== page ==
ABSTRACT

Liang Ge pursued his PhD in the lab of Dr Bao-Liang Song at the Institutes of Biochemistry and Cell Biology, Chinese Academy of Sciences, where he studied the molecular mechanisms of cholesterol absorption. In 2011 he moved to California for a postdoc and later a research specialist position with Randy Schekman at the University of California, Berkeley. There, he discovered key roles for LC3 lipidation and the ER–Golgi intermediate compartment in autophagosome biogenesis. Liang established his group in the School of Life Sciences at Tsinghua University at the end of 2017, where he combines cell biology and biochemistry techniques, mouse models and computational biology to study the mechanisms of autophagy and unconventional protein secretion.

Liang Ge

What inspired you to become a scientist?

My passion for science came from my father, who is a professor devoted to his career and who also loves nature. Then, during my scientific career, I was lucky to have great mentors who fully encouraged me to pursue my curiosity in science: Dr Bao-Liang Song, who is now a well-known scientist in the field of cholesterol metabolism, during my graduate research and Dr Randy Schekman during my postdoc, who is respected as a gentle and generous mentor and is of course amongst the best cell biologists in the field of membrane trafficking.

In the Schekman lab, you were investigating one of the big questions in the autophagy field: finding the membrane origin for autophagosome formation. Could you tell us how you started off the project and your key experiments that provided insight into this question?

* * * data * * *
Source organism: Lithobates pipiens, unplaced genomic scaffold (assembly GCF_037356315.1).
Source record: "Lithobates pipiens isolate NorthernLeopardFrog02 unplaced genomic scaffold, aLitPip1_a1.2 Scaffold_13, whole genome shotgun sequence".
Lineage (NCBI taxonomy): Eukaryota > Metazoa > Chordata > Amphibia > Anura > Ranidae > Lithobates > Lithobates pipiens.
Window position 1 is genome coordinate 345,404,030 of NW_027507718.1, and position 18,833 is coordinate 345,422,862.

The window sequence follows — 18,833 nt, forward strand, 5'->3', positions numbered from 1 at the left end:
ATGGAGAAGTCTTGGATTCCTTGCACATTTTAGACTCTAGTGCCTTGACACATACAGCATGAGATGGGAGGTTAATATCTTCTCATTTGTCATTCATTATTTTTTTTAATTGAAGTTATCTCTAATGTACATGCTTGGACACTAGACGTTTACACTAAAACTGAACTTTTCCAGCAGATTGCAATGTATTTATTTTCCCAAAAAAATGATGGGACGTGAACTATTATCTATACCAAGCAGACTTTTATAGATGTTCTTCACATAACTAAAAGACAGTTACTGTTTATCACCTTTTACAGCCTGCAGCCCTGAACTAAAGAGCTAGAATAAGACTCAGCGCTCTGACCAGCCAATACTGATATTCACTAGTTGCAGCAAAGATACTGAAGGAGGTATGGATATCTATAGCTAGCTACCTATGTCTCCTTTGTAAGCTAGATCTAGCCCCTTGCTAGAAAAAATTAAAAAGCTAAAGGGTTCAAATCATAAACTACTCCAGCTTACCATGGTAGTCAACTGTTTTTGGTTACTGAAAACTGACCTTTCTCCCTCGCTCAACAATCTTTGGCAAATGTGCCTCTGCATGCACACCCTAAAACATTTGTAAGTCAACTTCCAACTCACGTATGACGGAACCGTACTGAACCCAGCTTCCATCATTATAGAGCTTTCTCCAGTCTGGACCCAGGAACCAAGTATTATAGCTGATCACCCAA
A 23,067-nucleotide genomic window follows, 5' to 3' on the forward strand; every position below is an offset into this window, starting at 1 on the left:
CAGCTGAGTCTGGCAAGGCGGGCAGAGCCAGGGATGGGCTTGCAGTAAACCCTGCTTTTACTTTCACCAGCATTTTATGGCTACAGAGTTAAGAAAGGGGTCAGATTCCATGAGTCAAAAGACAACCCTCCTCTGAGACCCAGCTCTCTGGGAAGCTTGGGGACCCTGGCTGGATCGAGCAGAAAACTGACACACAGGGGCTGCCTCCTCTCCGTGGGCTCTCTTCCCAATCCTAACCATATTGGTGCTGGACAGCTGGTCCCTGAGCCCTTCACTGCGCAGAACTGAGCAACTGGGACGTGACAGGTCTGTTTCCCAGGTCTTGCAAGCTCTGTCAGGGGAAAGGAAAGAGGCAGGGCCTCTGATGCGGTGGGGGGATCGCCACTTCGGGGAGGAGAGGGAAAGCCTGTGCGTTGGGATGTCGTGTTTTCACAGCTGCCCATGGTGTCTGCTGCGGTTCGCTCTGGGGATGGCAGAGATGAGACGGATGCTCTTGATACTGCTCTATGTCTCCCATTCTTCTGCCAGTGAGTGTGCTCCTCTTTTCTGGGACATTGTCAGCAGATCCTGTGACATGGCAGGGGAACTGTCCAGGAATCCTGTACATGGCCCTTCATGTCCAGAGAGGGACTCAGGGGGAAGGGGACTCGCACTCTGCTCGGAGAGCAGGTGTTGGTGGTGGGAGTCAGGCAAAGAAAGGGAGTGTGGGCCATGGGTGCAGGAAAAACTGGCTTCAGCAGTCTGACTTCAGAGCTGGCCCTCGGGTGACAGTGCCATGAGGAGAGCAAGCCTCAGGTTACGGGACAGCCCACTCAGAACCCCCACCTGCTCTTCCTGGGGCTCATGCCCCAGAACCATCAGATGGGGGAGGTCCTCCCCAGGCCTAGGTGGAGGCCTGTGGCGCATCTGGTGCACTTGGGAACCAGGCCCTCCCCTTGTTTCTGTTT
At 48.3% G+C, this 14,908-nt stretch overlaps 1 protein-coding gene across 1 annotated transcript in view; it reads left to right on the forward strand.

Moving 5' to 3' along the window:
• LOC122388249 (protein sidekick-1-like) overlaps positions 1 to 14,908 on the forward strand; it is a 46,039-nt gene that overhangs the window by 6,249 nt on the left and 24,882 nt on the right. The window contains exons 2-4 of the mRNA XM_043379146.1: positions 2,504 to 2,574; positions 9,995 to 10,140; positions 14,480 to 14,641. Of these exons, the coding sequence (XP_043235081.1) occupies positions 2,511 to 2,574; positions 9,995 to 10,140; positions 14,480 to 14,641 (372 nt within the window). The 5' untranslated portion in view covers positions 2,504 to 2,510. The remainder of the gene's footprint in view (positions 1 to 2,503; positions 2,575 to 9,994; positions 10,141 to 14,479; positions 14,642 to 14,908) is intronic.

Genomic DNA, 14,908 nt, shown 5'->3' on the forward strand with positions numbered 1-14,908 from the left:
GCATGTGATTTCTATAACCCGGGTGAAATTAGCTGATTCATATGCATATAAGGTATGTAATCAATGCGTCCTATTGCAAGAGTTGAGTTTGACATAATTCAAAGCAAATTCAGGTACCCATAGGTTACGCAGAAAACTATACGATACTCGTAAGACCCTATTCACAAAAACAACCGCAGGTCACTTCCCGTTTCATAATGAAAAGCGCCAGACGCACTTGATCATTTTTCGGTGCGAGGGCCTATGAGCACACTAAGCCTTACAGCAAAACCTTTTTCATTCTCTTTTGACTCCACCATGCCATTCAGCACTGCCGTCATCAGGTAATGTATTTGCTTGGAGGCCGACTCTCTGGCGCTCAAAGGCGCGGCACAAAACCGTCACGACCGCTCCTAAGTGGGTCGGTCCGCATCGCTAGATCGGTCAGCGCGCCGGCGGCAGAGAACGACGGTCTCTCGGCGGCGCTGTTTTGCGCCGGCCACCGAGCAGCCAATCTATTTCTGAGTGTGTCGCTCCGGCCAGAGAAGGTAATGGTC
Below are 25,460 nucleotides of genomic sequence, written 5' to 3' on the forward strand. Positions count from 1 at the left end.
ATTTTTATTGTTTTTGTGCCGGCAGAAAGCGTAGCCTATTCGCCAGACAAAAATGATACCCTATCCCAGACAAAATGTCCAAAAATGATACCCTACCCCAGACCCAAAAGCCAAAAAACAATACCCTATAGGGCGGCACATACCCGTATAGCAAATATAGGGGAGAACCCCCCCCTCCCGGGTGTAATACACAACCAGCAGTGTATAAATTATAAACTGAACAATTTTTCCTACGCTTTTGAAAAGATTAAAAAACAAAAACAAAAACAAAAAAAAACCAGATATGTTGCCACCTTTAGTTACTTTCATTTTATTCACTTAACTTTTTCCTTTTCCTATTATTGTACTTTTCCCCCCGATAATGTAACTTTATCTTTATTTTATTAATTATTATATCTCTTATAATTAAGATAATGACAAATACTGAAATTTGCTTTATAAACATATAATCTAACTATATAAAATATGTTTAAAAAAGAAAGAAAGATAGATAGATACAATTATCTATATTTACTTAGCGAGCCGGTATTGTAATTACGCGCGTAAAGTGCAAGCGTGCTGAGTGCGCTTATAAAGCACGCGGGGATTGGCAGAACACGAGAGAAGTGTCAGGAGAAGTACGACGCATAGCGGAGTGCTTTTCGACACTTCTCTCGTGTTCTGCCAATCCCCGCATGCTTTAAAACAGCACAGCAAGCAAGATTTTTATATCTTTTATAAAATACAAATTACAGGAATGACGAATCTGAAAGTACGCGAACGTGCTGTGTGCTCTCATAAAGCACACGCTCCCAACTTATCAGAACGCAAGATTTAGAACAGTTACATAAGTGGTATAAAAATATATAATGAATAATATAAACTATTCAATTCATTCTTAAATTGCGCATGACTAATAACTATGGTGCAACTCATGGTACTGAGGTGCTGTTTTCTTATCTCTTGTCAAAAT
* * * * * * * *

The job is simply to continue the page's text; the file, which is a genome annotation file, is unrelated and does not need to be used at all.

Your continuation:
When I joined the Schekman lab, Randy sent me the latest paper from his group, in which a smart postdoc, Dr Jason Lam, established a cell-free reconstitution assay and showed that the endoplasmic reticulum (ER) buds vesicles that contain membrane proteins of the peroxisome. I expressed my strong appreciation for the beautiful biochemical assays, and also joked – since Randy likes joking – that it would be interesting to develop such assays to test whether the ER buds vesicles for lipid droplets and autophagosomes as well. The joke led me to my first project, which was establishing a cell-free ER-budding assay and measuring autophagosome precursor generation. However, this nearly failed due to the lack of a specific autophagic membrane protein that would faithfully reflect the budding process from the ER. I observed, however, that an enzymatic process called LC3 lipidation, which is considered to reflect autophagosome biogenesis, could be recapitulated in our assay, and this became the centre of my work for the following six years. Then, to look at the membrane origin I developed a membrane fractionation assay and found that instead of the ER or mitochondria, a previously unknown membrane source, the ER–Golgi intermediate compartment (ERGIC), was most actively triggering LC3 lipidation. Now, my new lab at Tsinghua still works on how the ERGIC controls autophagosome biogenesis under physiological and pathological conditions.